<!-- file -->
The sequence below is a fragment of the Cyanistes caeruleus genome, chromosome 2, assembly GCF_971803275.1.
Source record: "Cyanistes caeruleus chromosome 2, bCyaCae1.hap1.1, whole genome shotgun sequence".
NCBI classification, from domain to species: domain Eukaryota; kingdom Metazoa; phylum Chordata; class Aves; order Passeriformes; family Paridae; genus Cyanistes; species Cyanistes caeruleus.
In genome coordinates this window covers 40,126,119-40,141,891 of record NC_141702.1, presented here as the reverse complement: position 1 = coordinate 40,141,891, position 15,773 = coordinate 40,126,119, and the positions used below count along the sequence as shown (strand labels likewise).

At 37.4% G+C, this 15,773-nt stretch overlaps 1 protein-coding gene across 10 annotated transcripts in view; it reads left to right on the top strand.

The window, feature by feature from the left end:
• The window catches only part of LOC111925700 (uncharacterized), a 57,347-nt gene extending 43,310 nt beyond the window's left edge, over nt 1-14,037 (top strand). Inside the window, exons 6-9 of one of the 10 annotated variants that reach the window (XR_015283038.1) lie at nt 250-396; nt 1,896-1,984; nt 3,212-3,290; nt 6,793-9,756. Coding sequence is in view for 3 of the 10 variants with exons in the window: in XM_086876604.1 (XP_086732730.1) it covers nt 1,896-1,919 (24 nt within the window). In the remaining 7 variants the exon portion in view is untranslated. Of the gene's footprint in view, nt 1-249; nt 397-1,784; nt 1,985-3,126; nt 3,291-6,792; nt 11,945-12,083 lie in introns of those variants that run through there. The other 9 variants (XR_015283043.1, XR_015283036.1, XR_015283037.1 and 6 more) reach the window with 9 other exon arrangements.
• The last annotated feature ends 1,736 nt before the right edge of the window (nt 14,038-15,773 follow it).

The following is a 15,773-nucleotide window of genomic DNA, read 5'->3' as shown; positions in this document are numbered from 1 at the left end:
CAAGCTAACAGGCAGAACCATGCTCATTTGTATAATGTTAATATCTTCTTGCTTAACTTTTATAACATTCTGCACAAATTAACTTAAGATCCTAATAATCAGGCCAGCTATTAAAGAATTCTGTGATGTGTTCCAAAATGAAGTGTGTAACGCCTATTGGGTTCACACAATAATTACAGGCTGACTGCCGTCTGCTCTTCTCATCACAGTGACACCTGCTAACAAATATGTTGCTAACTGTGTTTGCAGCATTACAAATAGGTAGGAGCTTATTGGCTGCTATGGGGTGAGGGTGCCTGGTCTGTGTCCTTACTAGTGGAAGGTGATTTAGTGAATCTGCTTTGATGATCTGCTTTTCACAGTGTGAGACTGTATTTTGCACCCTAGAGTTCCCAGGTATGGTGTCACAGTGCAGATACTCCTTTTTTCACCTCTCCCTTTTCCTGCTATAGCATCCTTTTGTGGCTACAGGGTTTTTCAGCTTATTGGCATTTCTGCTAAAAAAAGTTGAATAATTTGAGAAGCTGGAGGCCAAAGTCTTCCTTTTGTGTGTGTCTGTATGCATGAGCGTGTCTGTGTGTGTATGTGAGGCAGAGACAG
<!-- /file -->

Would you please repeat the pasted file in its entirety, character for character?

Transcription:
The sequence below is a fragment of the Cyanistes caeruleus genome, chromosome 2, assembly GCF_971803275.1.
Source record: "Cyanistes caeruleus chromosome 2, bCyaCae1.hap1.1, whole genome shotgun sequence".
NCBI classification, from domain to species: domain Eukaryota; kingdom Metazoa; phylum Chordata; class Aves; order Passeriformes; family Paridae; genus Cyanistes; species Cyanistes caeruleus.
In genome coordinates this window covers 40,126,119-40,141,891 of record NC_141702.1, presented here as the reverse complement: position 1 = coordinate 40,141,891, position 15,773 = coordinate 40,126,119, and the positions used below count along the sequence as shown (strand labels likewise).

At 37.4% G+C, this 15,773-nt stretch overlaps 1 protein-coding gene across 10 annotated transcripts in view; it reads left to right on the top strand.

The window, feature by feature from the left end:
• The window catches only part of LOC111925700 (uncharacterized), a 57,347-nt gene extending 43,310 nt beyond the window's left edge, over nt 1-14,037 (top strand). Inside the window, exons 6-9 of one of the 10 annotated variants that reach the window (XR_015283038.1) lie at nt 250-396; nt 1,896-1,984; nt 3,212-3,290; nt 6,793-9,756. Coding sequence is in view for 3 of the 10 variants with exons in the window: in XM_086876604.1 (XP_086732730.1) it covers nt 1,896-1,919 (24 nt within the window). In the remaining 7 variants the exon portion in view is untranslated. Of the gene's footprint in view, nt 1-249; nt 397-1,784; nt 1,985-3,126; nt 3,291-6,792; nt 11,945-12,083 lie in introns of those variants that run through there. The other 9 variants (XR_015283043.1, XR_015283036.1, XR_015283037.1 and 6 more) reach the window with 9 other exon arrangements.
• The last annotated feature ends 1,736 nt before the right edge of the window (nt 14,038-15,773 follow it).

The following is a 15,773-nucleotide window of genomic DNA, read 5'->3' as shown; positions in this document are numbered from 1 at the left end:
CAAGCTAACAGGCAGAACCATGCTCATTTGTATAATGTTAATATCTTCTTGCTTAACTTTTATAACATTCTGCACAAATTAACTTAAGATCCTAATAATCAGGCCAGCTATTAAAGAATTCTGTGATGTGTTCCAAAATGAAGTGTGTAACGCCTATTGGGTTCACACAATAATTACAGGCTGACTGCCGTCTGCTCTTCTCATCACAGTGACACCTGCTAACAAATATGTTGCTAACTGTGTTTGCAGCATTACAAATAGGTAGGAGCTTATTGGCTGCTATGGGGTGAGGGTGCCTGGTCTGTGTCCTTACTAGTGGAAGGTGATTTAGTGAATCTGCTTTGATGATCTGCTTTTCACAGTGTGAGACTGTATTTTGCACCCTAGAGTTCCCAGGTATGGTGTCACAGTGCAGATACTCCTTTTTTCACCTCTCCCTTTTCCTGCTATAGCATCCTTTTGTGGCTACAGGGTTTTTCAGCTTATTGGCATTTCTGCTAAAAAAAGTTGAATAATTTGAGAAGCTGGAGGCCAAAGTCTTCCTTTTGTGTGTGTCTGTATGCATGAGCGTGTCTGTGTGTGTATGTGAGGCAGAGACAG